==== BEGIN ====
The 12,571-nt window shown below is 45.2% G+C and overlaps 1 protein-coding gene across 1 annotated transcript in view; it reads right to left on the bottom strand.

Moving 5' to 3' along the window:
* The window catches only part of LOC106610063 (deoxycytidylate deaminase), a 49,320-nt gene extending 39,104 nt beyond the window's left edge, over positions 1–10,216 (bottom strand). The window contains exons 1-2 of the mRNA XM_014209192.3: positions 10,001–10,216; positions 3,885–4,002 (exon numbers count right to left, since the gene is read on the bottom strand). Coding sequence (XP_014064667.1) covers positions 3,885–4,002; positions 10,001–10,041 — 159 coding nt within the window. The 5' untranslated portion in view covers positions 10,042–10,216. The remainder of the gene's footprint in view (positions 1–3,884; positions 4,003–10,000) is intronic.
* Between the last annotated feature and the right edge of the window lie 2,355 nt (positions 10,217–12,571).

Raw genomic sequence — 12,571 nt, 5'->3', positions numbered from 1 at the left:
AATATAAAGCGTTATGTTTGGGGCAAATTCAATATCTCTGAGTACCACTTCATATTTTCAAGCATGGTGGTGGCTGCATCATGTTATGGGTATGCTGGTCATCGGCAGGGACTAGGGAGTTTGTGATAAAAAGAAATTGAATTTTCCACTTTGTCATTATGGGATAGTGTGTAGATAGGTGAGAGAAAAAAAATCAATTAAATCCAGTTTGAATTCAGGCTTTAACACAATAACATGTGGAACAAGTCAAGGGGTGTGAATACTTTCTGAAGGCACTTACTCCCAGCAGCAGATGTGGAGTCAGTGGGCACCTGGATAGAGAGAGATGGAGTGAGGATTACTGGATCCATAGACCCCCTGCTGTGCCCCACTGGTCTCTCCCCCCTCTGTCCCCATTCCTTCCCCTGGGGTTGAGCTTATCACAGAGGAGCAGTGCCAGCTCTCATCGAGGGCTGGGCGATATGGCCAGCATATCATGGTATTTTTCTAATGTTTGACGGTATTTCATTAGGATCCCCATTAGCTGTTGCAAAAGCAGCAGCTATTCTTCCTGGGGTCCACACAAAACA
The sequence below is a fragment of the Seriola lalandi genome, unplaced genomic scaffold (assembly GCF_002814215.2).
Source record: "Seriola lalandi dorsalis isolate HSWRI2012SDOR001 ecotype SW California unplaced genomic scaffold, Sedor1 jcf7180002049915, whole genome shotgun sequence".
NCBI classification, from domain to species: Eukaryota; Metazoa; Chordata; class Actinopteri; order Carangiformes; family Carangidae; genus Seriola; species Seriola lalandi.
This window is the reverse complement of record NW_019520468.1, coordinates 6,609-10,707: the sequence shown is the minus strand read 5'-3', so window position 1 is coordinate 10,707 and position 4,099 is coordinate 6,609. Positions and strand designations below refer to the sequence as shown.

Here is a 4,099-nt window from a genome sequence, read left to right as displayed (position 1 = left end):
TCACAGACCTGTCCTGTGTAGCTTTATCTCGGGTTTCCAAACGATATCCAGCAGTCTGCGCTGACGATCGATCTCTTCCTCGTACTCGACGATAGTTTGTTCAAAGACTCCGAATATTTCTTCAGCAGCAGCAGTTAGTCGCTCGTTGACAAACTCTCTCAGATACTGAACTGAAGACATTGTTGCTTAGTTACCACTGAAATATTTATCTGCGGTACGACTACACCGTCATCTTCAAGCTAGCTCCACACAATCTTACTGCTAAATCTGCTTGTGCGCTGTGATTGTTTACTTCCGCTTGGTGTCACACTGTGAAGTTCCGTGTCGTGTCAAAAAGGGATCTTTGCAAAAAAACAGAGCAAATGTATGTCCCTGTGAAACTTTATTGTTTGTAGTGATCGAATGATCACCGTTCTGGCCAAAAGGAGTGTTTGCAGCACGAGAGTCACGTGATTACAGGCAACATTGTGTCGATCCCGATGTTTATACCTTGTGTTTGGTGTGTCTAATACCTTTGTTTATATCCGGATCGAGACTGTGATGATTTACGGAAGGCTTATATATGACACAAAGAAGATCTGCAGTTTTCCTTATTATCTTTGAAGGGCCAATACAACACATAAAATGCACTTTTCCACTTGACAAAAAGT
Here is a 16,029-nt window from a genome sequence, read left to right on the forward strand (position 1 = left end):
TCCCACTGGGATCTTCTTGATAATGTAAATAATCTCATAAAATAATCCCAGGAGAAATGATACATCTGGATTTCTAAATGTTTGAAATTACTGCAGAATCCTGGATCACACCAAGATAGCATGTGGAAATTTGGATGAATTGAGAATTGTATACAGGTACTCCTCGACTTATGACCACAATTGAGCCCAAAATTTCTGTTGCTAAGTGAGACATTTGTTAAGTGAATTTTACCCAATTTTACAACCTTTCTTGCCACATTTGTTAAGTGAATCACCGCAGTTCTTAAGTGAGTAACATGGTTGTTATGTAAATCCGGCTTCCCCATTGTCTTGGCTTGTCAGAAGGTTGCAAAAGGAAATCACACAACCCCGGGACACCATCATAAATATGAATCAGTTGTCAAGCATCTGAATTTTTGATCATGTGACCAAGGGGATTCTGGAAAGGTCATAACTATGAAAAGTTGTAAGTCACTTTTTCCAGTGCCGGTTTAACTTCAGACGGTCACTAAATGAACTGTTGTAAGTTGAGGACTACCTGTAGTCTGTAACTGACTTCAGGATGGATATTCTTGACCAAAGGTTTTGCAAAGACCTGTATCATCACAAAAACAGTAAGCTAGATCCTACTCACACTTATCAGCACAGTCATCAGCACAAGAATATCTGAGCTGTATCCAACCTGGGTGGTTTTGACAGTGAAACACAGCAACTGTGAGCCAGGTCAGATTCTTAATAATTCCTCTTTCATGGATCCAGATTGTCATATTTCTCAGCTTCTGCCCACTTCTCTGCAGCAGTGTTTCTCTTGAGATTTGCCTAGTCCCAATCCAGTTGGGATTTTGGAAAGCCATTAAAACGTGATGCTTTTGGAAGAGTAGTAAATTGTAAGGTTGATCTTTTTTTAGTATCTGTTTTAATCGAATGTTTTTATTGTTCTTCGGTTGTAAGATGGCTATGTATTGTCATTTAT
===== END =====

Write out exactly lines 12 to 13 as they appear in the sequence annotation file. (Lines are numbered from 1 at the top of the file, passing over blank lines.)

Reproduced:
TCACAGACCTGTCCTGTGTAGCTTTATCTCGGGTTTCCAAACGATATCCAGCAGTCTGCGCTGACGATCGATCTCTTCCTCGTACTCGACGATAGTTTGTTCAAAGACTCCGAATATTTCTTCAGCAGCAGCAGTTAGTCGCTCGTTGACAAACTCTCTCAGATACTGAACTGAAGACATTGTTGCTTAGTTACCACTGAAATATTTATCTGCGGTACGACTACACCGTCATCTTCAAGCTAGCTCCACACAATCTTACTGCTAAATCTGCTTGTGCGCTGTGATTGTTTACTTCCGCTTGGTGTCACACTGTGAAGTTCCGTGTCGTGTCAAAAAGGGATCTTTGCAAAAAAACAGAGCAAATGTATGTCCCTGTGAAACTTTATTGTTTGTAGTGATCGAATGATCACCGTTCTGGCCAAAAGGAGTGTTTGCAGCACGAGAGTCACGTGATTACAGGCAACATTGTGTCGATCCCGATGTTTATACCTTGTGTTTGGTGTGTCTAATACCTTTGTTTATATCCGGATCGAGACTGTGATGATTTACGGAAGGCTTATATATGACACAAAGAAGATCTGCAGTTTTCCTTATTATCTTTGAAGGGCCAATACAACACATAAAATGCACTTTTCCACTTGACAAAAAGT
Here is a 16,029-nt window from a genome sequence, read left to right on the forward strand (position 1 = left end):